Charles Enman, The Ottawa CitizenPublished: Tuesday, May 20, 2008
|For Ed Becker, a former NRC entomologist, insects were a gripping passion and calling.|
Ed Becker was often called the "Bug Doc," and seldom has a nickname more suited its bearer.
Mr. Becker was an entomologist who pursued that fascination not only through a 28-year career with Agriculture Canada, but through an additional 28 years during which he would go in to the office, unpaid, in service of a gripping passion and calling.
"My father had no hobbies," his daughter, Marcia Gosse, said. "Insects filled the whole space." When the family vacationed, collecting insects would be a background goal shared by all.
Mr. Becker knew entomologists across North America. He attended every one of the last 49 annual meetings of the Entomological Society of Canada.
His résumé ran to 12 single-spaced pages, nearly every entry detailing another of his achievements in his study of the insect world.
His specialty was click beetles, known for the clicking they make, mostly to escape predators. "There are so many species of click beetle in the world -- and they're all so different, and there's so much we don't know," he once said.
Much of his retirement was spent taking care of CanaColl, a not-for-profit organization he founded in 1972. CanaColl raised money to enable scientists from around the world to study Canada's national insect collection and for researchers to add new specimens to the collection.
For his stewardship of CanaColl, Mr. Becker received several citations, including one from Agriculture Canada, praising this "fruitful partnership amidst current constraints in science policy." And it was fruitful indeed, considering that Mr. Becker accepted no pay for this labour of love.
For the past 18 years, he put out a quarterly newsletter for retired entomologists and their spouses.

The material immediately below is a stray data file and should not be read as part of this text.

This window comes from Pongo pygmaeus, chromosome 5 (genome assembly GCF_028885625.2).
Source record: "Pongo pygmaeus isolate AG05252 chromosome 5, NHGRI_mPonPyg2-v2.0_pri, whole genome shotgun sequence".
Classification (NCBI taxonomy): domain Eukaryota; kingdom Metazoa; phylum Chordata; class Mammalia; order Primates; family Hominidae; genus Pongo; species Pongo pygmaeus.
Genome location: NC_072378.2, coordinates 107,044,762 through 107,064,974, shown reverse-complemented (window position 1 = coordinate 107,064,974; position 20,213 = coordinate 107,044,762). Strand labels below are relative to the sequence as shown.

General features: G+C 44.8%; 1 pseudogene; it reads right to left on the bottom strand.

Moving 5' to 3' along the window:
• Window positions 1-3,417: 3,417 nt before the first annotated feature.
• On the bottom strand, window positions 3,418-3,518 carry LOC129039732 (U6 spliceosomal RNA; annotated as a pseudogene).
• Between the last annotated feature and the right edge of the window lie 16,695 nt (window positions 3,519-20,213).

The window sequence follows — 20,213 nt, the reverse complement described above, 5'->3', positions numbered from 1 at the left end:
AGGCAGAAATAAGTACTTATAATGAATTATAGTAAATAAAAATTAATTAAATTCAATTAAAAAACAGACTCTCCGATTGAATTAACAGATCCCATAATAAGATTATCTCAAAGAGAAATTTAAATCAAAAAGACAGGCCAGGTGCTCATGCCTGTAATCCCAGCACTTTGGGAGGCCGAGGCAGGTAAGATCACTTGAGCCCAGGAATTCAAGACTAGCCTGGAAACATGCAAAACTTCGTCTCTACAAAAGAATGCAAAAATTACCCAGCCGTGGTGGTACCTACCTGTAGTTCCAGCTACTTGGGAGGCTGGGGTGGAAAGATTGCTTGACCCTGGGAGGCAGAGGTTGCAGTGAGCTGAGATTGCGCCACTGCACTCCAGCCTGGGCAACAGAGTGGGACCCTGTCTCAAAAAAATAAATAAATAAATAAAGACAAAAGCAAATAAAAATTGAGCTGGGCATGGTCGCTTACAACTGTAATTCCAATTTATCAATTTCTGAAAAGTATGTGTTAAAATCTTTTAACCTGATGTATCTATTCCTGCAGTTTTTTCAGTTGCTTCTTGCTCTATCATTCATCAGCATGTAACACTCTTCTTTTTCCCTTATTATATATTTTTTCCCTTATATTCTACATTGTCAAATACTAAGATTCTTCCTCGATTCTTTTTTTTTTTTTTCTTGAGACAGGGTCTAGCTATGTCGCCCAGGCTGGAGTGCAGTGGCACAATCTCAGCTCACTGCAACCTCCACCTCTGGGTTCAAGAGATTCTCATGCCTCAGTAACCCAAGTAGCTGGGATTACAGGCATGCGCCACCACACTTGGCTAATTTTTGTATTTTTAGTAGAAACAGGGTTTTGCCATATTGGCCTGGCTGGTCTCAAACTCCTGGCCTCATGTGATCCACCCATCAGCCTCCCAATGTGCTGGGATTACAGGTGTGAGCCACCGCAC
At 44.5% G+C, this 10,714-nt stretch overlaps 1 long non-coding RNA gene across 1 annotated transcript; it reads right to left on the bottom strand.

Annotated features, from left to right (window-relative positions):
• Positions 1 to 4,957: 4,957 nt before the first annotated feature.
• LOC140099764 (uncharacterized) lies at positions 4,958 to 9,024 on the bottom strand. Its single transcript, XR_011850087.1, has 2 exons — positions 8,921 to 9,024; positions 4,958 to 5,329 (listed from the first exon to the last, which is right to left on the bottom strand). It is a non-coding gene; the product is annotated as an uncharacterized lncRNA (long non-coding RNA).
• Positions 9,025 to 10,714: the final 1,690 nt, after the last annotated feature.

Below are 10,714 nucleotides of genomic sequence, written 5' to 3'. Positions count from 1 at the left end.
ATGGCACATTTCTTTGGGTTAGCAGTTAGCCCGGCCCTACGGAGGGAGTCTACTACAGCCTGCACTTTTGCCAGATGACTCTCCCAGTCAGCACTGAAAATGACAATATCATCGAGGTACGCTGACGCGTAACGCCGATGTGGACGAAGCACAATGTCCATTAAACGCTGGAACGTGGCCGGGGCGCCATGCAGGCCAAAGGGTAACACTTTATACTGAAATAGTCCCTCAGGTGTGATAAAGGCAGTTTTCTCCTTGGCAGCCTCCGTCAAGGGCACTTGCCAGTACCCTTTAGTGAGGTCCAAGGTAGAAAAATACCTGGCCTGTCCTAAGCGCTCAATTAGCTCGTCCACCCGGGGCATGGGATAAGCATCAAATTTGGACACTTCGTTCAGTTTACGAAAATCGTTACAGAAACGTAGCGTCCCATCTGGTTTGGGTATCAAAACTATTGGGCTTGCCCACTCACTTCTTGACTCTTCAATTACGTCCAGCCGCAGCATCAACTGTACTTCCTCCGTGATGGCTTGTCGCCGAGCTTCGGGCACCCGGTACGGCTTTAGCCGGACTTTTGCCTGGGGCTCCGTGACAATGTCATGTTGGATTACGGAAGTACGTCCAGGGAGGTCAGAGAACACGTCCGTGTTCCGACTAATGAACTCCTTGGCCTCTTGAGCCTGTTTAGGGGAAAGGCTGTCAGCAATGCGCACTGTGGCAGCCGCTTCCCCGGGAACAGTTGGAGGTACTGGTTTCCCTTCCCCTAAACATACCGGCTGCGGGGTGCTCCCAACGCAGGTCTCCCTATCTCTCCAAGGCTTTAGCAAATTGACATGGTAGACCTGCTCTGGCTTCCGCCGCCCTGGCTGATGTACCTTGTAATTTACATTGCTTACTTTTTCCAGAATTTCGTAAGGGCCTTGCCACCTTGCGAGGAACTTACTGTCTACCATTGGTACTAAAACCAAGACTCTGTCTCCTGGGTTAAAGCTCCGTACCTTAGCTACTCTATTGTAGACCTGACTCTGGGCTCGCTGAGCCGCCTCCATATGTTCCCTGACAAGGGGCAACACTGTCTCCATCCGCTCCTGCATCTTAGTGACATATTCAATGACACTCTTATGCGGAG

Mr. Becker was raised on a family farm in southeast Missouri. He had completed three years of an agricultural studies program at the University of Missouri when he joined the U.S. marines. The war ended just as he was being shipped to Japan, but he was able to visit that country and saw the devastation the atom bomb had on Nagasaki.
After the war, he continued his entomological studies, earning a PhD from the University of Illinois in 1952 with a thesis on a genus of click beetles. By good fortune, Agriculture Canada was looking for a taxonomist to work on click beetles at the Canadian National Collection of Insects and Arachnids. He and his wife soon moved to Ottawa. He once described the collection as "not the biggest, but the best research collection in North America."
Mr. Becker was a devoted family man, married for nearly 60 years to Martha Mae Elliott. They raised five daughters in Ottawa. The family went on trips every year, "but they were definitely collecting trips," his daughter, Marcia, recalled. "I remember one year we went to Jamaica -- and he collected the beetles, and we got to collect the moths and the butterflies, which for us were much more appealing."
Mr. Becker was a Scout leader and also deeply involved with his church, Rideau Park United, where he held numerous positions.
Though serious about his work, Mr. Becker believed humans were put on Earth to enjoy life. He believed in having fun, and once, as a practical joke, considered putting a beetle in the church's collection plate. One of his common sayings was, "Life's no fun if it's just, 'yes, sir,' 'no, sir'."
He received numerous rewards for his work, including, in 1978, the Queen's Silver Jubilee Medal.
Mr. Becker enjoyed good health until recently. In the last two months, he developed severe congestive heart failure. He died last Tuesday, at the age of 85, surrounded by family.
He is survived by his wife and daughters Barbara, Marcia, Debra, Lynda and Patricia.
Visitation will be Thursday, 7 to 9 p.m. at Hulse, Playfair & McGarry, 315 McLeod St., and Friday, noon to 1 p.m. at Rideau Park United Church. The memorial service will begin at 1 p.m.
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